British police broke up a wedding party held at a Jewish school in London on Thursday evening, which was attended by around 150 people in breach of CCP virus restrictions.
The Metropolitan Police said it received a call at 21.14 GMT on Thursday, reporting a large gathering at a school in Egerton Road, Stamford Hill, north London.
Organiser of wedding in Stamford Hill to be considered for £10,000 COVID breach fine.
— Hackney Police (gov.uk/coronavirus) (@MPSHackney) January 22, 2021
The Met initially said officers found around 400 people inside the venue, but later revised the figure down to 150.
Many of the people there left as police arrived, the Met said in a press release.
The group had gathered for a wedding party, the police found, adding that the building’s windows had been covered to stop people seeing inside.
The police are considering issuing a £10,000 ($13,641) fine to the organiser of the event, in accordance with government rules on COVID-19 breaches.
Five attendees of the wedding party were issued with £200 ($273) fixed penalty notices.
Detective Chief Superintendent Marcus Barnett of the Met Police said it was a “completely unacceptable breach of the law.”
“People across the country are making sacrifices by cancelling or postponing weddings and other celebrations and there is no excuse for this type of behaviour,” he said.
He said police officers “will not hesitate to take enforcement action if that is required to keep people safe.”
The strictly Orthodox Yesodey Hatorah Senior Girls’ School, whose venue was used for the wedding party, said it was “absolutely horrified” by what happened and “condemned it in the strongest possible terms.”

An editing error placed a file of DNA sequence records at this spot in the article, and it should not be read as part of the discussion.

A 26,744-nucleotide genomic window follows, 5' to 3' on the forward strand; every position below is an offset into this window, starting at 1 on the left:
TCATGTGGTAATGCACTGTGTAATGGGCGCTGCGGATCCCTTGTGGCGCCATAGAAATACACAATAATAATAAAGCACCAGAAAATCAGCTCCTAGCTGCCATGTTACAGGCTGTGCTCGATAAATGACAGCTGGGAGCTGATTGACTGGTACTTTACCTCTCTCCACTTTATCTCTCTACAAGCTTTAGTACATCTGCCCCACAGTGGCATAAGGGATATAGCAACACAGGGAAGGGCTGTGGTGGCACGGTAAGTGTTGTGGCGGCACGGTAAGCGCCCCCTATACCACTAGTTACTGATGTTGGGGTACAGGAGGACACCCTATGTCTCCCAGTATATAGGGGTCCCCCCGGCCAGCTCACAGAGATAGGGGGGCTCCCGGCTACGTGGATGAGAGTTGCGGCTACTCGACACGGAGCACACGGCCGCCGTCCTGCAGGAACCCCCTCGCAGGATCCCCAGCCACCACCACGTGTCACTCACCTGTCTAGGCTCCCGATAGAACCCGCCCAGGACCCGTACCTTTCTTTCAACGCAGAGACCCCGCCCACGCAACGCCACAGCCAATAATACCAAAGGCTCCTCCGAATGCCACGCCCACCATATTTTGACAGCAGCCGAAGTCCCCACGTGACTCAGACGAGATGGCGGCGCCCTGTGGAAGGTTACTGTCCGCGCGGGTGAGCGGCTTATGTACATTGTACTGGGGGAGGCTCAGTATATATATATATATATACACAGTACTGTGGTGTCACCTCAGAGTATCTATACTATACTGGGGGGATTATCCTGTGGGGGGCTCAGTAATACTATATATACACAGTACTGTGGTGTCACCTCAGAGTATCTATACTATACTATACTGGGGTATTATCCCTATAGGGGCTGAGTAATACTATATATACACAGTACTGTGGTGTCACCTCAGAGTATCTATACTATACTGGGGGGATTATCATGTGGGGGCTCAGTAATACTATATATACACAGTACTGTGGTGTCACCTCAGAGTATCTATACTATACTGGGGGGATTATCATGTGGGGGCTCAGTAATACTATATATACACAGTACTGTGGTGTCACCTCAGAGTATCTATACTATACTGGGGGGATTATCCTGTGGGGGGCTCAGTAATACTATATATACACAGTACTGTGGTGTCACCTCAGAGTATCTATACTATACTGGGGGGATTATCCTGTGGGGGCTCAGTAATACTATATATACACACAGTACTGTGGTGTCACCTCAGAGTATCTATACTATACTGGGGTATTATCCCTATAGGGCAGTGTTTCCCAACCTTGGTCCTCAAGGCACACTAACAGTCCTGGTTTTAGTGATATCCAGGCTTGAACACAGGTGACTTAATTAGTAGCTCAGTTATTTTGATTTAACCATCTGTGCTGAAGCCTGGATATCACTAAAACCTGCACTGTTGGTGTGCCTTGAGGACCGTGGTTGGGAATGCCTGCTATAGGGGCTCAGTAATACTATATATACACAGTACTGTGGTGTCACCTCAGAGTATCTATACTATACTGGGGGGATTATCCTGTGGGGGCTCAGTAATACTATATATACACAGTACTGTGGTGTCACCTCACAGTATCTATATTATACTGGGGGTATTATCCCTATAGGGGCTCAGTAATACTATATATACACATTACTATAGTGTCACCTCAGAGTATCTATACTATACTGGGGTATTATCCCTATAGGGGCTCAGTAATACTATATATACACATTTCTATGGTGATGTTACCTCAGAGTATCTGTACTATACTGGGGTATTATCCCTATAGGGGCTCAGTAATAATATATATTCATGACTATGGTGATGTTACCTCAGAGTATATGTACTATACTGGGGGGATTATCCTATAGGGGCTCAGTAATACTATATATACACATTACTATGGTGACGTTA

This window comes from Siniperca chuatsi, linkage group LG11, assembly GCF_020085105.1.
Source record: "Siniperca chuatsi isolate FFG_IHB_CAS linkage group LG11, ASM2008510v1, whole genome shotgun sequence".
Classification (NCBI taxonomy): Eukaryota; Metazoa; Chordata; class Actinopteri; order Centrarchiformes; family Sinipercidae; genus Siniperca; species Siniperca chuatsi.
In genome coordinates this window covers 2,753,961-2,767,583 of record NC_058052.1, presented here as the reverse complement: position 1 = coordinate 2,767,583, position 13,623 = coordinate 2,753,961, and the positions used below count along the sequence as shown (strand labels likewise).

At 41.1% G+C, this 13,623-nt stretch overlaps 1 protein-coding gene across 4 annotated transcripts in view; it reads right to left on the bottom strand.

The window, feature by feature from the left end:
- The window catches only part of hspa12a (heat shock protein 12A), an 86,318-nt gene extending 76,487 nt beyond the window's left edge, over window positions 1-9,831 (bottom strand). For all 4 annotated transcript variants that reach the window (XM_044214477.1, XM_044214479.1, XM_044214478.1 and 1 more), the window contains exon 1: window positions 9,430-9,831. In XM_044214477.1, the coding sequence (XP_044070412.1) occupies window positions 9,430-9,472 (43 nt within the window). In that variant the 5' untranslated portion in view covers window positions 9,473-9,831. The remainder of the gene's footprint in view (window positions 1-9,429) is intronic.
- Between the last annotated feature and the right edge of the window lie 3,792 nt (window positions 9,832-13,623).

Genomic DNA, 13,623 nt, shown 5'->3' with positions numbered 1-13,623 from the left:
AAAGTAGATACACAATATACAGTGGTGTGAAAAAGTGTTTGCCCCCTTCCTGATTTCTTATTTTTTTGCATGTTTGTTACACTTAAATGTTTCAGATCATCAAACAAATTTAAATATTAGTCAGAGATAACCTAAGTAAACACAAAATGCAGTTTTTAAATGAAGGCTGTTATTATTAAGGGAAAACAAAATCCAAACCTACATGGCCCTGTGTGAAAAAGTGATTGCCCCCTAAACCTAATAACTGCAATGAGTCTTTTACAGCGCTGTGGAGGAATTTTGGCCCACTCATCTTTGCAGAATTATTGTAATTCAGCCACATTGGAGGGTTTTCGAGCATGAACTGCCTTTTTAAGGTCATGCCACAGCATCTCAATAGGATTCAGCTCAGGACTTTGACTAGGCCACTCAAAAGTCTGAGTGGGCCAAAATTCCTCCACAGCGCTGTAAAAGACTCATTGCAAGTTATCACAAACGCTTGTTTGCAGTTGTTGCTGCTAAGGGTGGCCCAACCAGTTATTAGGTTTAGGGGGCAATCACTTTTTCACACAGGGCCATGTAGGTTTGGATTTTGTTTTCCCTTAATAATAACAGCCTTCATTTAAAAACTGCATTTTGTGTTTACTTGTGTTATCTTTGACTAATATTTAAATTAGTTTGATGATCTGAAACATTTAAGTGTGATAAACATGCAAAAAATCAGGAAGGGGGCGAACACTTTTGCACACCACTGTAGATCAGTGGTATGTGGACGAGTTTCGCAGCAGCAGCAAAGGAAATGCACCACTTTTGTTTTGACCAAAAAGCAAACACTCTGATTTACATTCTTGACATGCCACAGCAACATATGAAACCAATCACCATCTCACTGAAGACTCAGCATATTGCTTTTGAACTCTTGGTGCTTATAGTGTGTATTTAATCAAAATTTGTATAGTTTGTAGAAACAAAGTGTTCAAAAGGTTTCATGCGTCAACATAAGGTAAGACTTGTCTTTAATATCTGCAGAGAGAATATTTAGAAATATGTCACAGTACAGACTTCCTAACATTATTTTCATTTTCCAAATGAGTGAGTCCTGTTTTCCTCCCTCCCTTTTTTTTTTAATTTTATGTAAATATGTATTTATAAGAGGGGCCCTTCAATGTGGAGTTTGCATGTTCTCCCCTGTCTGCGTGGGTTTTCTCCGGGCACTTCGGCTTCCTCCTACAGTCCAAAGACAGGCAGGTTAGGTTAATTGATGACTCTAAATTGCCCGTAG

In a statement to Jewish News, the school said it “had no knowledge that the wedding was taking place” as it had leased the school hall to an external organisation which managed all lettings.
The UK’s chief rabbi Ephraim Mirvis said it was “a most shameful desecration of all that we hold dear,” and that “such illegal behaviour is abhorred by the overwhelming majority of the Jewish community.”
On Jan. 6, Prime Minister Boris Johnson put the whole of England under the third national lockdown since the CCP (Chinese Communist Party) virus pandemic began last spring. The purpose of the latest lockdown is to stem the spread of the new variant, which he said has a faster rate of transmission than the old variant.
Under the new restrictions, people may only leave home for limited reasons, such as to shop for essentials, to work if they can’t work from home, to exercise, to seek medical assistance, or to escape domestic abuse.
Simon Veazey contributed to this report.